I realized that getting a Jeep, like signing a Major League contract, wasn’t in the works.
It’s well known that America was hardly ready for a global conflict when one crash-landed on its lap on Dec. 7, 1941. Our nation had to gear up, and fast, for a war that would spread across oceans and continents. That included building trucks. Dodge responded with the WC, a series of half- and three-quarter-tonContinue reading “No. 145: Dodge Goes to War”
It was running when I parked it, No. 144: The Loadmaster. This old hoss carried melons from the farms of south Georgia to the freight yards of Atlanta. It trundled bundles of bright leaf to warehouses in Greenville and Rocky Mount. It carried pumpkins from central Michigan to trucking terminals in Kalamazoo. It took hardhattedContinue reading “No. 144: The Loadmaster”
The Chevrolet Fleetline bowed in 1941 … just in time for Chevy executives to shelve the automaker’s family-car-for-all and turn their attention to making tanks. Plans for a roomy, inline-6-powered car with three speeds on the column languished until the end of World War II. By 1947, Chevrolet was going full-tilt making an array ofContinue reading “No. 143: A Fleeting Moment Before the War”
The new Ford was different than its predecessors. It had three-piece fenders — it would be easier, engineers figured, to replace a small part than an entire fender in the event of an accident — and came in three models: Standard, Deluxe and (new that year) Super Deluxe. Also debuting that year: two heaters! AsContinue reading “No. 119: One More Model Before War”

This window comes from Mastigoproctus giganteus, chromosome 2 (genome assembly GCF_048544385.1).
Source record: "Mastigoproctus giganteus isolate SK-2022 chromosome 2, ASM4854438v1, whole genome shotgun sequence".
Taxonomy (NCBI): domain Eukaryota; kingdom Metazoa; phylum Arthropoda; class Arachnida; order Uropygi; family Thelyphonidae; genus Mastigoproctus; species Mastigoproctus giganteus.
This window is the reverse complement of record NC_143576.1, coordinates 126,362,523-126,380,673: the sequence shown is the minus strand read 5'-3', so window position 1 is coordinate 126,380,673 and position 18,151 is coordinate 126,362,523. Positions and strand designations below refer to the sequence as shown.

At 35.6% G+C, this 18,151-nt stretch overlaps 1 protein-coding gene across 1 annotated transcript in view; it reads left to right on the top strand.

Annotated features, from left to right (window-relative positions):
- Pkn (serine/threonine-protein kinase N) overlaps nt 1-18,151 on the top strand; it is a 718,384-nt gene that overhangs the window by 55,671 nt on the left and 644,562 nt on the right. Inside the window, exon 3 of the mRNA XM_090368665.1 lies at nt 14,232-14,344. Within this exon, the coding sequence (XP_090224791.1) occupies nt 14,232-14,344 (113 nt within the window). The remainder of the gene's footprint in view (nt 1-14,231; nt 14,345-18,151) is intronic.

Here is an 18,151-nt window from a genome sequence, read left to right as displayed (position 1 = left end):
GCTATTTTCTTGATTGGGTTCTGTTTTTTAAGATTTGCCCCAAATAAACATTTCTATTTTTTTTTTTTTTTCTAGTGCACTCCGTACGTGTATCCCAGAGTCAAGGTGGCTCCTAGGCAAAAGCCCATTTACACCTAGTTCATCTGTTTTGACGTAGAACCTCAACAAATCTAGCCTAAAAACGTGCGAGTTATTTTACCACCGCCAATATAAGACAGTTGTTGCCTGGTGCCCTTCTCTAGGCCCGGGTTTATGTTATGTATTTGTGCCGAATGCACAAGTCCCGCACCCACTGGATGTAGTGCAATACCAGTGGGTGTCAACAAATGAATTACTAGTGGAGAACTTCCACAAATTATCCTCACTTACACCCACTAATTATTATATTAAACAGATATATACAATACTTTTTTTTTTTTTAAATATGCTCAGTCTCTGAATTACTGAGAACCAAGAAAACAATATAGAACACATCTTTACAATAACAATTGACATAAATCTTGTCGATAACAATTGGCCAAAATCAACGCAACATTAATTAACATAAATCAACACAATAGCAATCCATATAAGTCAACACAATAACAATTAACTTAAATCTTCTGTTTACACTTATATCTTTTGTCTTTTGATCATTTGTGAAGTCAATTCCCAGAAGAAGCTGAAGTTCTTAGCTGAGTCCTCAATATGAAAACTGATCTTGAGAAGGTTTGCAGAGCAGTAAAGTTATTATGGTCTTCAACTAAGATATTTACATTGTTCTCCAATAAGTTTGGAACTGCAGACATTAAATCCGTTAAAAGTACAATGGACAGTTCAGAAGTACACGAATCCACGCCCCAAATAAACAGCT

…a 1948 Chevy Fleetline. See the fancy chrome strips along that absurdly long front fender? The four doors? Those details identify this as the Sportmaster, Chevrolet’s top-of-the-line family sedan. Powered by an inline six, with three on the column, the Fleetline series was an interstate mainstay until 1955. That’s when the Tri-Five line of carsContinue reading “No. 117: Look! In That Arizona Sky! It’s a Bird! It’s a Plane! It’s ….”
A 1948 Willys CJ2 for a 2003 Davis. Will we finish restoring it in time for his 16th birthday? Only time will tell …
The lowly Dodge. It always ran a few paces behind the flashier Fords and GMs of the post-war models crowding those fancy new highways, the interstates. It was reliable, yes, but … … but it never seemed as fancy. This 1948 Dodge D 24 turns a plain face to passersby in Glenwood, Ore., 2,610 milesContinue reading “No. 111: Dowdy But Dependable”